Emmerich gets caught up in the energy, and this actually seems to focus him, as he proves more interesting than in the past. Will you learn much from this track? Probably not, but you’ll have a lot of fun along the way.
For the second commentary, we receive notes from co-writer Jeffrey Nachmanoff, director of photography Ueli Steiger, editor David Brenner, and production designer Barry Chusid. It sounded like the men sat in pairs and recorded separate running, screen-specific commentaries that later got cut together. It appears that this split the participants into Steiger/Chusid and Nachmanoff/Brenner teams. The piece flowed smoothly nonetheless, as the editing made it work.
One can infer the topics of conversation via a scan of the men’s titles, as the subjects follow expected dimensions. We learn about modifications made to the original script, deleted sequences, altered pieces, and reworking some parts via editing. We get notes about the cinematography and the look of the film along with visual effects and those challenges.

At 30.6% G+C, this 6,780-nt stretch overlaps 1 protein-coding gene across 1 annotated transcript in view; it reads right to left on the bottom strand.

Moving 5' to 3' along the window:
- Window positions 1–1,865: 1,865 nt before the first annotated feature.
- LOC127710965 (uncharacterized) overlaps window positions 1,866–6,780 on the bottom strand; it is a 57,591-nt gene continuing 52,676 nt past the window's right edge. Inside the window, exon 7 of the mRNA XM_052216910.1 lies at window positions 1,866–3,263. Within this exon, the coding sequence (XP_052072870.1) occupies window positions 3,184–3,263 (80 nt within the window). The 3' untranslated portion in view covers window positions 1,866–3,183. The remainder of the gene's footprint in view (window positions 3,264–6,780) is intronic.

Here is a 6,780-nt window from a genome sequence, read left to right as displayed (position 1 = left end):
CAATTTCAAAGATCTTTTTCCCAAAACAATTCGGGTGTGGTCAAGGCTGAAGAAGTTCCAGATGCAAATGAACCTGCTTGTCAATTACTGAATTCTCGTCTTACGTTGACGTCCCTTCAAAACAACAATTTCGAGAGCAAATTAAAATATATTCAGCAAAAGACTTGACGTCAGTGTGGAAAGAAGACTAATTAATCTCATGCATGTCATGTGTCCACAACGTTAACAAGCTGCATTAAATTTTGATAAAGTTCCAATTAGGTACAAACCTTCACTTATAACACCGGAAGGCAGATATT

Some of the more technical elements get a little dry at times, but usually the material remains interesting and useful. I especially like the discussions of rewrites and editing as they give us a solid feel for how much work goes on after the script is done. The whole package offers a good look at the nuts and bolts elements of making Day. It’s not quite as entertaining as the Gordon/Emmerich track, but it’s much more illuminating.
New to the Blu-ray, a trivia track accompanies the film. This offers info about climate-related topics and other scientific facts. I’d have preferred a mix of movie material as well, but the trivia track still adds some useful data.